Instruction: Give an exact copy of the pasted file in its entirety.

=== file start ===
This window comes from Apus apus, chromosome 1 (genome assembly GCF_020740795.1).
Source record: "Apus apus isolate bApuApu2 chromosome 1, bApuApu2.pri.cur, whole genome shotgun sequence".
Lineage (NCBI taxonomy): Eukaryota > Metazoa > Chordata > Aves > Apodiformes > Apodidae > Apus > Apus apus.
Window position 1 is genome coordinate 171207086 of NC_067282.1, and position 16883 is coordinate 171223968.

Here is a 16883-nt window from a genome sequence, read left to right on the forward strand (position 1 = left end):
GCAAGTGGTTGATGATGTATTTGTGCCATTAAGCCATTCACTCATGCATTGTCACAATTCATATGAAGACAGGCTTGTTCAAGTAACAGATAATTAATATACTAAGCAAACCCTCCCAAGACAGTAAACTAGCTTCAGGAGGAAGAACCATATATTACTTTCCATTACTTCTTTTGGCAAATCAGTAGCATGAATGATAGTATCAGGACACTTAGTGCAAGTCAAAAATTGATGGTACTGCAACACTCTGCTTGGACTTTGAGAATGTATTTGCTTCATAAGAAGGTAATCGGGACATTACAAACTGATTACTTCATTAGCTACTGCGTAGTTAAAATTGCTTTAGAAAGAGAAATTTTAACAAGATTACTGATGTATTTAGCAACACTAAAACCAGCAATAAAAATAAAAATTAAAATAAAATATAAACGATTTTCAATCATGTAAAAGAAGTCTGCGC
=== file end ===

This window comes from Apus apus, chromosome 1 (genome assembly GCF_020740795.1).
Source record: "Apus apus isolate bApuApu2 chromosome 1, bApuApu2.pri.cur, whole genome shotgun sequence".
Lineage (NCBI taxonomy): Eukaryota > Metazoa > Chordata > Aves > Apodiformes > Apodidae > Apus > Apus apus.
Window position 1 is genome coordinate 171207086 of NC_067282.1, and position 16883 is coordinate 171223968.

Here is a 16883-nt window from a genome sequence, read left to right on the forward strand (position 1 = left end):
GCAAGTGGTTGATGATGTATTTGTGCCATTAAGCCATTCACTCATGCATTGTCACAATTCATATGAAGACAGGCTTGTTCAAGTAACAGATAATTAATATACTAAGCAAACCCTCCCAAGACAGTAAACTAGCTTCAGGAGGAAGAACCATATATTACTTTCCATTACTTCTTTTGGCAAATCAGTAGCATGAATGATAGTATCAGGACACTTAGTGCAAGTCAAAAATTGATGGTACTGCAACACTCTGCTTGGACTTTGAGAATGTATTTGCTTCATAAGAAGGTAATCGGGACATTACAAACTGATTACTTCATTAGCTACTGCGTAGTTAAAATTGCTTTAGAAAGAGAAATTTTAACAAGATTACTGATGTATTTAGCAACACTAAAACCAGCAATAAAAATAAAAATTAAAATAAAATATAAACGATTTTCAATCATGTAAAAGAAGTCTGCGC